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TEA ENCYCLOPEDIA

TEA ENCYCLOPEDIA

Herbal Tea

Herbal Teas

Herbal infusions, often called tisanes or herbal teas, despite the fact that they do not have any actual leaves from the tea bush (Camellia sinensis), are caffeine free alternatives to tea or coffee for a hot drink. Rooibos and Mate are two examples of tisanes but herbal infusions can also cover a wide range of other beverages. They usually contain fruits, flowers, leaves and roots from various plants and are often drunk for their health benefits as well as for the flavour. Most are high in Vitamin C and some have very particular active ingredients with very specific effects.

Types of Herbal Tea

Herbal teas come in many different blends or as individual ingredients which can be blended together as desired. Due to the many different possible blends it is better to describe the separate ingredients and look for the actions of each ingredient when dealing with a blend. If using herbal infusions to treat a specific medical condition make sure you consult your doctor or a professional herbalist first. The information here is intended only as a guide.

Apple

Apples are relatively low in vitamin C but are a rich source of other antioxidants with a high fibre content. These may help with regulate bowel movements and so aid with weight loss and cholesterol control. It is often combined with chamomile and cinnamon to enhance these effects.

Beetroot

Beetroot is occasionally added to herbal teas to provide a rich purple colour but also has many health benefits. It is rich in betaine which is important for cardiovascular health, lowering blood pressure and increasing vasodilation. It is also thought to protect against liver disease and helps increase stomach acidity with people with abnormally low levels.

Chamomile

Chamomile is a common name for several daisy like plants. Its name means “ground apple” due to the apple like aroma it has. It is commonly used as a relaxant and sleep aid and to calm the stomach and bowels due to the presence of an anxiolitic flavinoid called chrysin. The most common variety is German Chamomile (Matricaria recutita) but sometimes Roman Chamomile (Anthemis nobilis) is available whose properties focus more on the digestive system and less on general relaxation. The chamomile flower is culturally significant to many nations being the national flower of Russia and is used in the royal gardens of Buckingham Palace in England instead of grass.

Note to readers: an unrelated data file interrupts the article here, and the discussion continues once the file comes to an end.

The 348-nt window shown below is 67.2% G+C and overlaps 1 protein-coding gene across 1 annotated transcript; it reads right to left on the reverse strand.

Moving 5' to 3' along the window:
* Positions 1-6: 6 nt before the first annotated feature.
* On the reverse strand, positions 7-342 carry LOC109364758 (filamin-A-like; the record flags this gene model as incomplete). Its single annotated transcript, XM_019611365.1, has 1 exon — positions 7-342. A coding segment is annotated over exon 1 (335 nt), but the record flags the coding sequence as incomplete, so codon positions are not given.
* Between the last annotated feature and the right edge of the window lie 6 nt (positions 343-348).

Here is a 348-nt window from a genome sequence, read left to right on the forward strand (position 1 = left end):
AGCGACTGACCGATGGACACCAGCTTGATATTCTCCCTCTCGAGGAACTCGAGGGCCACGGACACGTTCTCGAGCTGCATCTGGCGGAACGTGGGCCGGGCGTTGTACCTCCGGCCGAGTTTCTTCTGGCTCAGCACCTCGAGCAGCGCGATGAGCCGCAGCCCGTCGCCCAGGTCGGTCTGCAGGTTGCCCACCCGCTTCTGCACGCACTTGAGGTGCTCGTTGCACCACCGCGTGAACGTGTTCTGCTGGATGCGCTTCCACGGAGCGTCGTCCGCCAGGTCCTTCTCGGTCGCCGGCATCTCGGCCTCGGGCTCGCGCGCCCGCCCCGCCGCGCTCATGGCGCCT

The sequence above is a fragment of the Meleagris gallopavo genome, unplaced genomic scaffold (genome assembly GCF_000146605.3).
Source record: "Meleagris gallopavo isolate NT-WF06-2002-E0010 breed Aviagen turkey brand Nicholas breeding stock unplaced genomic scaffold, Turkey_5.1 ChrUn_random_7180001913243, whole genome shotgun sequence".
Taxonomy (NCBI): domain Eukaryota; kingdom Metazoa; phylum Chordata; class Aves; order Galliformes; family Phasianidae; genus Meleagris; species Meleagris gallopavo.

Cherry

Cherries are used in herbal tisanes for their deep red colouring and rich flavour. This red colour comes from anthocyanins that are potent antioxidants that have been shown to reduce pain and inflammation. They have also been connected to reduced fat uptake and lower blood cholesterol and triglyceride levels which indicate they may prevent heart disease and diabetes.

Cinnamon

Cinnamon (Cinnamomum verum) or cassia (Cinnamomum aromaticum) bark is often used as a spice to add to other teas such as chamomile or apple. Like chamomile it aids digestion and these two may be combined together to enhance the effect of both. It also helps to regulate sugar levels in the blood and may help to fight the common cold.

Citrus Peel

The dried peel from various citrus fruits such as orange and lemon are often used in herbal teas for their high vitamin C content and sharp flavours.